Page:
Heroin can lead to infections on your skin, like abscesses and cellulitis. It can also lead to higher chances of contracting conditions like HIV/AIDS, hepatitis B, and hepatitis C, as well as causing liver and kidney damage.
If you smoke drugs like cannabis or cocaine, this can lead to complications with your breathing and can damage your lungs. Many drugs can also result in an increase in your heart rate. Over time, this can cause cardiovascular issues and increases blood pressure. Cocaine can lead to the cardiac muscle becoming fibrous and inactive leading to heart failure. The coronary arteries that supply the heart and keep us alive can be made to “spasm” by cocaine leading to a potentially fatal heart attack. Cocaine’s effects on the kidneys may cause pain in the sides.
Substance use disorders, or drug addictions, are categorised as a mental health disorder by the National Institute of Mental Health (NIMH). Drugs change your brain in fundamental ways, which can lead to someone experiencing an uncontrollable compulsion to use the drug, no matter the consequences. Many of the most abused drugs have common symptoms related to mental health, such as feelings of sadness or anxiety.
It leads to many people being diagnosed with both a drug addiction and a mental health disorder at the same time. In fact, research by the National Institute of Drug Abuse (NIDA) shows that over 40% of people with a drug use disorder will also have a mood disorder such as depression or anxiety.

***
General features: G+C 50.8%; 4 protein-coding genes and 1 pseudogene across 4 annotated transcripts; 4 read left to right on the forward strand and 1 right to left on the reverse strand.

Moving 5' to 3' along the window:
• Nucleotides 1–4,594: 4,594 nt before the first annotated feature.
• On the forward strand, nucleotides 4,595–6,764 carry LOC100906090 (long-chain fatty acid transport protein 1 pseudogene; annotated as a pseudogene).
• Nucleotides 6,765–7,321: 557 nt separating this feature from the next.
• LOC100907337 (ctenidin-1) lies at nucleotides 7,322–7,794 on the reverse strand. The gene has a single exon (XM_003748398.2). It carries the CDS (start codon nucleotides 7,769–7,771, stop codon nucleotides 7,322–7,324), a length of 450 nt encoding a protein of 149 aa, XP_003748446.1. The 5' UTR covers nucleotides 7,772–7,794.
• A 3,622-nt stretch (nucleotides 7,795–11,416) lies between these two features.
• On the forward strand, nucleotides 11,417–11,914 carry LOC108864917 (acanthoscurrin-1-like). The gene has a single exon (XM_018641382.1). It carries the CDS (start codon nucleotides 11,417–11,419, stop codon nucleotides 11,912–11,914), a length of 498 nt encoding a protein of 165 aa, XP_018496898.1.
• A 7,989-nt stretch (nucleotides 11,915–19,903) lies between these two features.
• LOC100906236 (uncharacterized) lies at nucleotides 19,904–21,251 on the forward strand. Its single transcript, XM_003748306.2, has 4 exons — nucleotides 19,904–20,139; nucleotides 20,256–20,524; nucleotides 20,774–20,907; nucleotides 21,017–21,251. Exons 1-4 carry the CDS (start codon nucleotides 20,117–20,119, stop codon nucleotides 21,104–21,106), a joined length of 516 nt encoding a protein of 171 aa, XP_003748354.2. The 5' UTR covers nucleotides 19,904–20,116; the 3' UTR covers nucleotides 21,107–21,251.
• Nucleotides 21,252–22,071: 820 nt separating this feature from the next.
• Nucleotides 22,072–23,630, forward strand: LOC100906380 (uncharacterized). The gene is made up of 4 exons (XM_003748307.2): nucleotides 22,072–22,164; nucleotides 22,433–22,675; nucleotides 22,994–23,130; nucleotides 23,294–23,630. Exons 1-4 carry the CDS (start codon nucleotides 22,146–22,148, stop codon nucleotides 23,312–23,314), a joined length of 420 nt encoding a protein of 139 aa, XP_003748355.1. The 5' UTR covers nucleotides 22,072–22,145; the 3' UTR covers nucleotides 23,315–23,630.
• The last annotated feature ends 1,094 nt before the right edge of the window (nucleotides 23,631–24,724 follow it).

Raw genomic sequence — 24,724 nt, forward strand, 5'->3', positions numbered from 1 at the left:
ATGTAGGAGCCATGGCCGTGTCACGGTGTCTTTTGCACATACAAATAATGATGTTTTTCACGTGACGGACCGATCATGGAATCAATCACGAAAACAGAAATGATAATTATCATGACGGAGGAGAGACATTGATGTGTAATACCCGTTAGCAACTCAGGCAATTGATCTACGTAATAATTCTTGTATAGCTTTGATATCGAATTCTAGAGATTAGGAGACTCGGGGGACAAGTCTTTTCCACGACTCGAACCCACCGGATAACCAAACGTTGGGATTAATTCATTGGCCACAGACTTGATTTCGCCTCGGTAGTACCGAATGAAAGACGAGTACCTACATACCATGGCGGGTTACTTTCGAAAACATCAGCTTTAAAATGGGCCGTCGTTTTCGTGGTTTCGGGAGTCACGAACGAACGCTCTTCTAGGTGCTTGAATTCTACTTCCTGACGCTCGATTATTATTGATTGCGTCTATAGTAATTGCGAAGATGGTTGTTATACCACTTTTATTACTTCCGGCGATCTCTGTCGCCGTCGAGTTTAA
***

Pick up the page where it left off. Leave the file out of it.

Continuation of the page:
Drug use can also lead to damaging life events that can bring further damage to your mental health. A breakdown in your relationships with family or friends, loss of a job, and social isolation are common with people struggling with addiction.
Drug Addiction Help
If you are experiencing some of these symptoms and signs of addiction, it might be time for you to seek for professional help and support. There are many effective treatments available and it’s possible for those struggling with addiction to make a full recovery and regain control of their life. Treatments include:
- Detox – under medical supervision, detox allows you to stop using the drug while your withdrawal symptoms are safely managed by professionals like us
- Therapy – therapeutic treatments get to the root cause of your addiction, helping you to better understand the reasons for your drug use. Therapy helps you to develop a new mindset, building a long-term strategy for abstinence
- Residential care – inpatient care in a residential environment can allow you to recover without having to deal with the everyday stresses of home and working life. Treated by the very best medical professionals, your treatment plan might include detox, therapy and other forms of support
- Aftercare – recovery is a lifelong pursuit. Aftercare groups offer continued support for those in recovery, helping you to stay healthy and thrive without the influence of drugs
World class treatment for addiction at Priory
Priory offers leading treatment for addiction, using our network of hospital sites and wellbeing centres to help people onto the road to recovery. Our world class team of consultant psychiatrists, psychologists, therapists and other medical professionals deliver the very best treatment to those struggling with addiction every day.
Treatment programmes at Priory can be on a residential, inpatient basis at one of our leading hospital sites across the UK, allowing you to receive round-the-clock expert treatment. We also have some outpatient and day care treatment options, allowing you to recover from addiction whilst fulfilling some of your other responsibilities.
As a first step, we can provide you with a free addiction assessment, which can help us understand the difficulties you’ve been experiencing and talk you through a treatment plan that’s designed to help you make a safe and lasting recovery.
You don’t have to suffer with addiction alone - use the information below to book your free assessment and start your journey to recovery today.